Wakefield Chooses 'Yes' for a New Galvin

Voters decided by a margin of 4474 to 1020 to build a new Galvin Middle School in Wakefield.

Eight years after the last vote the town took on whether or not to build a new middle school, Wakefield voters changed their minds on Saturday: It's finally time for a new Galvin. 

The Town of Wakefield approved a debt exclusion on June 9th by a vote of 4474 to 1020, or 81 percent to 18 percent to finance the $74 million project, with $38 million coming from the town and the rest coming from the state. 

The current Galvin Middle School is 60 years old, undersized for the amount of students that attend according to state guidelines, and was deemed by the state to require too many major architectural, mechanical, plumbing and electrical system upgrades to renovate. 

Building the new school
Construction is scheduled to begin in 2013 with a completion date of August 2015.

In the first phase, which will start in June 2013 and end in August 2014, part of the school will be knocked down to make way for the academic and adminstrative portions of the new school.

In the second phase, the current academic wing would be removed to make way for a new auditorium, gymnasium, fields, and more. 

Cost for individuals
While the state is paying for $34.6 million, the town of Wakefield is still on the hook for $38.5 of the $74.6 million project, a sum that will take the town 25 years to pay off. 

The projected cost of the project per household is $188 per year, based on a house valued at $400,000 for a period of 25 years. 

To calculate your exact personal cost, take your home's assessed value and multiply by .00047. 

Chris June 11, 2012 at 01:43 PM
I was very concerned that the debt exclusion would not passed but with reading the results, I am very proud of all my fellow Wakefield residences. I have been a resident of Wakefield all my life, and if things go as planned, my Grandson will be attending the new school as a seventh grader when it opens. Please don't think this won't be a sacrifice for some people though. $180 per year still may represent a significant amount of money for some people. It is most important now, that the people that oversee the building of the new school make sure it is done right. There is a poor history of getting what we paid for or were promised in at the last 3 town buildings or expansions. The school needs to be built on time, in budget, and to all the specifications as promised. The school committee must budget and spend the required amount of money for yearly maintenance. Prove that the Yes vote for the debt exclusion bill was the right thing to do.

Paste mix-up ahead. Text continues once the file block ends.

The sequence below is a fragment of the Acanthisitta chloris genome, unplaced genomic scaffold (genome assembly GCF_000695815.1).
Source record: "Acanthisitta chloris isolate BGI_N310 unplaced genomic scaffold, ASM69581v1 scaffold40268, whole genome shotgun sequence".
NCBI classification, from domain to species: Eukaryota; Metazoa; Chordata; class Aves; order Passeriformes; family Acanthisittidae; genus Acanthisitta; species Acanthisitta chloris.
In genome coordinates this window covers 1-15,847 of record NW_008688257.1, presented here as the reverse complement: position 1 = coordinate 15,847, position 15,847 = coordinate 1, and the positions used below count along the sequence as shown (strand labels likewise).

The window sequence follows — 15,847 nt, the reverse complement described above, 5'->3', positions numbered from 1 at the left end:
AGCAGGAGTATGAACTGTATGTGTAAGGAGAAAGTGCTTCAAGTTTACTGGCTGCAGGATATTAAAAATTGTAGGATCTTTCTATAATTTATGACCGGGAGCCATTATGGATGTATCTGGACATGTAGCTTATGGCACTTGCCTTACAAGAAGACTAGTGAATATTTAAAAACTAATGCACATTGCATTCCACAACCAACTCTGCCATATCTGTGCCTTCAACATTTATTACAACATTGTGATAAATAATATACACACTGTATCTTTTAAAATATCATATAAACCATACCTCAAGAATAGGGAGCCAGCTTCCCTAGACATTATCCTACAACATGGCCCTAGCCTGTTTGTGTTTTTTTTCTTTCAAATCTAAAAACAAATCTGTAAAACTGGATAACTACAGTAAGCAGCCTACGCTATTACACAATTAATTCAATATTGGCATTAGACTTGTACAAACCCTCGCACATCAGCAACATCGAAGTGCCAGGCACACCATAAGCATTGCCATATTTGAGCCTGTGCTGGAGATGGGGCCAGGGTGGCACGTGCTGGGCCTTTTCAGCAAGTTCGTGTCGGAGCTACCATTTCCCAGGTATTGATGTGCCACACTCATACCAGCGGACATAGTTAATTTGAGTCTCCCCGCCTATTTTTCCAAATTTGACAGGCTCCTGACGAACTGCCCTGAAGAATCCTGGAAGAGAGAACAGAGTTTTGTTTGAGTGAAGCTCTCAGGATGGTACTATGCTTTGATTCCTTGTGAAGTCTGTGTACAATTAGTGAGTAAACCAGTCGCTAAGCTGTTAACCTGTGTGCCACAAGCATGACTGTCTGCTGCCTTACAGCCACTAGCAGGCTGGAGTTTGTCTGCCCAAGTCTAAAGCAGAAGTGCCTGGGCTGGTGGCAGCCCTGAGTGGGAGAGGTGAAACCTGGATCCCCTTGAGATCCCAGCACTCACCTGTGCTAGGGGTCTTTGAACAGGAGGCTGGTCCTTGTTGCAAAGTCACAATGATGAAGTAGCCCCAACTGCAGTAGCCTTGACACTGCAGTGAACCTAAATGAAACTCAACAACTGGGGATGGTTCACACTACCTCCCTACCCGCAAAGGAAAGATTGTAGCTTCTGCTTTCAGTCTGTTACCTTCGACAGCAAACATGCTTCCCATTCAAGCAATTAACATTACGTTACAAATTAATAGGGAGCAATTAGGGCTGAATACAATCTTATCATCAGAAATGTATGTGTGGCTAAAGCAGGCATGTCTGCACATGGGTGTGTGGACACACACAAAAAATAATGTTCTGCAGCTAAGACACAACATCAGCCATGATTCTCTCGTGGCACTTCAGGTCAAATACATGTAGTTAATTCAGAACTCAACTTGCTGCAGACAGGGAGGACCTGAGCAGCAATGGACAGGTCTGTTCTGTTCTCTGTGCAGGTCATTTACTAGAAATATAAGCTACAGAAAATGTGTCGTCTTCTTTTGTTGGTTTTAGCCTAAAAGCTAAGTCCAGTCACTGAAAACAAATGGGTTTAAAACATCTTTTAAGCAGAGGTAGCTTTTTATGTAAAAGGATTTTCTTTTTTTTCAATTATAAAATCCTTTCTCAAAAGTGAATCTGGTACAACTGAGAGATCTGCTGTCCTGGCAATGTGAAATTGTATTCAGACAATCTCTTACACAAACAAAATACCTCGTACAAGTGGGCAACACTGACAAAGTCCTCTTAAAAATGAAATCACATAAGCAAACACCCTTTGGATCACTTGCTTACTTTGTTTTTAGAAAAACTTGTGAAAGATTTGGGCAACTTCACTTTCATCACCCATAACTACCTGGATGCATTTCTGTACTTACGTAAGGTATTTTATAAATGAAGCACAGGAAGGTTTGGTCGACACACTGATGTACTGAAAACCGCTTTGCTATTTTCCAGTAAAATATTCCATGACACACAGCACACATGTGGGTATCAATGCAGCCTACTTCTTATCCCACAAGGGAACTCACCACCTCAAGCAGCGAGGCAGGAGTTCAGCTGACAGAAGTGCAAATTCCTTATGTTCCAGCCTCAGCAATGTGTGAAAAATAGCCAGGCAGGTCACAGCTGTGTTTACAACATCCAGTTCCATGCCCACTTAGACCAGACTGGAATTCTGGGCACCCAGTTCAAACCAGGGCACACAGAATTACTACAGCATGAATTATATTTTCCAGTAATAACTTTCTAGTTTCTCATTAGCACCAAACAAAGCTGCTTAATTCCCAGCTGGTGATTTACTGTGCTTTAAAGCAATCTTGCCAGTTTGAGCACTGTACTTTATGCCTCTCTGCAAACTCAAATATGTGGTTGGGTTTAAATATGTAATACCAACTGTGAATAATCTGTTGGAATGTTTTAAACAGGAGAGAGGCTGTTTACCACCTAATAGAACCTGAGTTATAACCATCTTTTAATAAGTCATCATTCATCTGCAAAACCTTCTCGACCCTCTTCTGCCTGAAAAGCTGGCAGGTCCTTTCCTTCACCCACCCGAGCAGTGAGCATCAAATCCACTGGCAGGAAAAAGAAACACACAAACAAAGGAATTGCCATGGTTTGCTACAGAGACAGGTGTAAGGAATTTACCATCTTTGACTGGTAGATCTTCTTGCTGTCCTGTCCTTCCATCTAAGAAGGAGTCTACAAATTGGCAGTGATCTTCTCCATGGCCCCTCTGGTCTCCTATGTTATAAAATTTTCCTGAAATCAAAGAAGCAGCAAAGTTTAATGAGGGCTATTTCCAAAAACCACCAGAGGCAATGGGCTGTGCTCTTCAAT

Lisa Butler June 11, 2012 at 03:01 PM
I am very pleased that it passed so overwhelmingly. There have been comments about the project costs going over by 25%. It won't happen because the MSBA (MA School Building Authority) won't let it happen. The process that has been put in place since the Newton North HS debacle has been very efficient. The MSBA is part of the project every step of the way. There is already a contingency amount built in to the project costs. The school projects under the guidance of the MSBA have been on time and on budget.
Lisa Butler June 11, 2012 at 03:05 PM
As far as all the talk about the high school being next - yes the high school is in rough shape and in need of renovations. However, unless the MSBA deems it in need of improvements and approves a feasibility study for it, we can't move forward on it. The same is true for an elementary school ugrade.
Tim OLeary June 11, 2012 at 04:04 PM
Congratulations Wakefield! This is a big step in the right direction. The current Selectman and members of the GALVANIZE effort who worked tirelessly to run a strong campaign should be pleased with the percentage of well informed and forward thinking residents who voted "YES" on Saturday. As a senior citizen I have been concerned about declining property values. As a proud grand-parent of kids coming along in the school system, I was concerned about their quality education and facilities condusive to learning. Today I am thankful that Wakefield pulled together as a community for the good of the community. I hope this will be the catalyst for other improvements in the downtown area. Wakefield and its proximity to Boston can become a more desirable and vibrant town with a minimal effort. One suggestion... updated downtown signage. Again... congratulations Wakefield.
Donald June 12, 2012 at 11:44 AM
I would just like to thank galvanize group for getting the information out to the people. Thank you don


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